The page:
Marigold seeds are sensitive to cool soil, and sowing them on a cold day might hinder their growth.

Using a shovel or trowel, dig eight to 10 inches deep into the ground to make it airy, turning the soil over and removing pebbles and rocks as you do.

Then, sow the seeds a few inches apart to give your marigolds enough room to grow.

Cover each seed with 1/4-inch of soil to allow the seedlings to break through it easily.

Step 3: Water the seeds regularly.

The seeds will need regular watering for them to sprout.

Carefully and gently sprinkle the entire growing area with water whenever you notice it has gone dry.

How To Water Marigold

Once the seeds have sprouted, you can begin watering marigolds less.

Depending on the climate in your area, this could mean watering them only once a week.

Here are a few expert tips to keep in mind:

Tip 1: Let the soil dry out in between.

To avoid overwatering, you will want to allow the ground to dry before watering again.

Basically, the goal is to keep the soil moist rather than wet.

Tip 2: Water more in high heat.

If you live in a particularly dry and hot region, give your marigolds more water.

This way, you can be sure they are getting the nutrients they need to grow and blossom.

Tip 3: Water at the base.

Avoid watering marigolds from above; instead, water at the ground level.

Keeping the stems, leaves, and blossoms dry will ensure that they don’t form powdery mildew.

How To Grow Marigold

how to grow marigold

Regular watering is not the only thing marigolds need to grow and thrive.

Here are more expert tips to growing marigolds:

Tip 1: Add mulch.

Especially when still young, marigolds will benefit from an added layer of mulch to keep the soil moist.

Mulch will also suppress the growth of weeds, ensuring your marigolds don’t compete for nutrients and growing space.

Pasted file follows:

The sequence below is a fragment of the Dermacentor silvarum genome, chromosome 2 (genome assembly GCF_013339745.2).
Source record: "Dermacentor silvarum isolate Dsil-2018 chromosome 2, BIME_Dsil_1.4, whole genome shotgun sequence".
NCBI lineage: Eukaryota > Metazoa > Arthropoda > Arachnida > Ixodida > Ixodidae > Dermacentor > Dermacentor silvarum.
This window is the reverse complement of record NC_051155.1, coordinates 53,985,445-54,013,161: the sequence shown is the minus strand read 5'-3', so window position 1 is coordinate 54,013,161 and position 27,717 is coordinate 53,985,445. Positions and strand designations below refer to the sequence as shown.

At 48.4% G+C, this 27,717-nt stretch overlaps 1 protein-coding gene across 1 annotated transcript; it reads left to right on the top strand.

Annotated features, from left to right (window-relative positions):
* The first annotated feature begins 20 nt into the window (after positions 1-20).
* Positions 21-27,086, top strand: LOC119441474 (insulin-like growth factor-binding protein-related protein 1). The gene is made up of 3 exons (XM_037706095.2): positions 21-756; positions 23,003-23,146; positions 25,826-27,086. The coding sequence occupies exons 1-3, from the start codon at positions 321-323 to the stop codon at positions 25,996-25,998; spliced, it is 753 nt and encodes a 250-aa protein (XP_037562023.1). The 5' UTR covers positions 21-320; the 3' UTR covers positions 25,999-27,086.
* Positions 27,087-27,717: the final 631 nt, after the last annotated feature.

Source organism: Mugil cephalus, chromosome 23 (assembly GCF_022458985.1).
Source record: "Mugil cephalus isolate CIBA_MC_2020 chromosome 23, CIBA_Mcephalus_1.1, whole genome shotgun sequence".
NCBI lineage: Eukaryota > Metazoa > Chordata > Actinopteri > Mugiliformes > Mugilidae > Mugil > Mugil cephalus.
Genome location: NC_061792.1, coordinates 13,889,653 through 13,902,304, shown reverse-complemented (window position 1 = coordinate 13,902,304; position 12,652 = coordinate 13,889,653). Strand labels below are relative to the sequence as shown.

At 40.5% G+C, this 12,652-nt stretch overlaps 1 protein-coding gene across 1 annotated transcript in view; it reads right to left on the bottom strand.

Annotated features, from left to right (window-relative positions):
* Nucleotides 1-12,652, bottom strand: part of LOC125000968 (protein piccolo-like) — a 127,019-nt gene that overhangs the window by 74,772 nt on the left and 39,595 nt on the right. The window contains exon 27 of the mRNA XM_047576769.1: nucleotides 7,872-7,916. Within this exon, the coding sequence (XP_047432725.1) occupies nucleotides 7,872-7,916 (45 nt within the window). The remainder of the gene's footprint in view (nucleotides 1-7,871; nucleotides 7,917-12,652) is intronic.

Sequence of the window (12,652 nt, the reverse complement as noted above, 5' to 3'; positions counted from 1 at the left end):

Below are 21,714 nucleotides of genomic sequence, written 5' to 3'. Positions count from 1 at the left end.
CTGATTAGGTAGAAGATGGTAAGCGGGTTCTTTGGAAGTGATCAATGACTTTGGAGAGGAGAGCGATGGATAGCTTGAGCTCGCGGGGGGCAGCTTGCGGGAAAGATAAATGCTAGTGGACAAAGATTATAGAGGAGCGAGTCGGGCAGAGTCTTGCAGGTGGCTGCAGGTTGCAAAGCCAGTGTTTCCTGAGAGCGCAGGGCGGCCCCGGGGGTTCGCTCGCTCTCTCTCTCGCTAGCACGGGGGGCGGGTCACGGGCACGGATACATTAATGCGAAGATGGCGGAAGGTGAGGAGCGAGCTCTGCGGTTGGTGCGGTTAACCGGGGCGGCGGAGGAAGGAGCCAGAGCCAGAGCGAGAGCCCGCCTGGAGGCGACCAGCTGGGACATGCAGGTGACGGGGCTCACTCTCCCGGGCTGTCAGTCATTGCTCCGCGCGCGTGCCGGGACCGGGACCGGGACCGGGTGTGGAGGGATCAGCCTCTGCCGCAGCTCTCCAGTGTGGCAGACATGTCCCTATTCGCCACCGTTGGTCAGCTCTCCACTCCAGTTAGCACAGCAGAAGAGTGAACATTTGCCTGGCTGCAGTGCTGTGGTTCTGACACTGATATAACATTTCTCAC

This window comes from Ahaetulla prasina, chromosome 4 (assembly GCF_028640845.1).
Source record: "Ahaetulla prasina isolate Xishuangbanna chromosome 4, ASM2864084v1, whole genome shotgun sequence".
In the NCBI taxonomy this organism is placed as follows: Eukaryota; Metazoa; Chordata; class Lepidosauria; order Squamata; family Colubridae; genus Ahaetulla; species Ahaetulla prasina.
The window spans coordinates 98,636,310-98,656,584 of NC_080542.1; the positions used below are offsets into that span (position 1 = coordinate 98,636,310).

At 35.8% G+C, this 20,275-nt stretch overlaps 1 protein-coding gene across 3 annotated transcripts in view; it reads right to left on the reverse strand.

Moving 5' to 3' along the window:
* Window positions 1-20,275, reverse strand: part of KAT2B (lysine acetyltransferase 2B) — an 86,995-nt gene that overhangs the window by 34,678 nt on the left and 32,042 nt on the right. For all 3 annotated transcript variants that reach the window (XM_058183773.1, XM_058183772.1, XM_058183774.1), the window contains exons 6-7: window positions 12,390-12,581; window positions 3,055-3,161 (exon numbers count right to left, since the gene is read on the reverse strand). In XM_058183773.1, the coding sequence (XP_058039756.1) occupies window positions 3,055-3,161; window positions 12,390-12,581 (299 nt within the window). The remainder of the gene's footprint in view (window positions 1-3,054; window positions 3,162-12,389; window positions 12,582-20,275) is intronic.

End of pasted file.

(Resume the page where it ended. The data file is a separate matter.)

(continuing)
Tip 2: Fertilize once a month.

Marigolds will thrive when given a 20-10-20 fertilizer.

However, they also don’t like soil that is too rich, so instead of following the package instructions, you’ll want to dilute it more.

You will also want to stop giving them fertilizer once the growing season starts.

The reason behind this is that fertilizing will result in lush foliage rather than more blooms.

Tip 3: Pinch off the tops.

If you want your marigolds to become bushier, pinch off the tops.

Doing so will encourage more blooming and prevent the marigolds from becoming too leggy.

How Long Do Marigolds Take To Grow?

Marigolds will easily grow from seeds when grown in ideal conditions, given enough hydration, and exposed to full sun.

In about five to eight days after sowing, you can expect marigold seedlings to sprout from the soil.

Then, in just eight weeks, you will begin to see flowers forming and blooming.

Conclusion

You can enjoy the colors of sunshine come late spring if you plant marigolds in your garden.

These are a favorite among home gardeners for the beautiful blossoms they produce, inviting ladybugs, bees, and butterflies.

What’s more, you can plant them alongside your vegetable garden to protect it against pests and predators.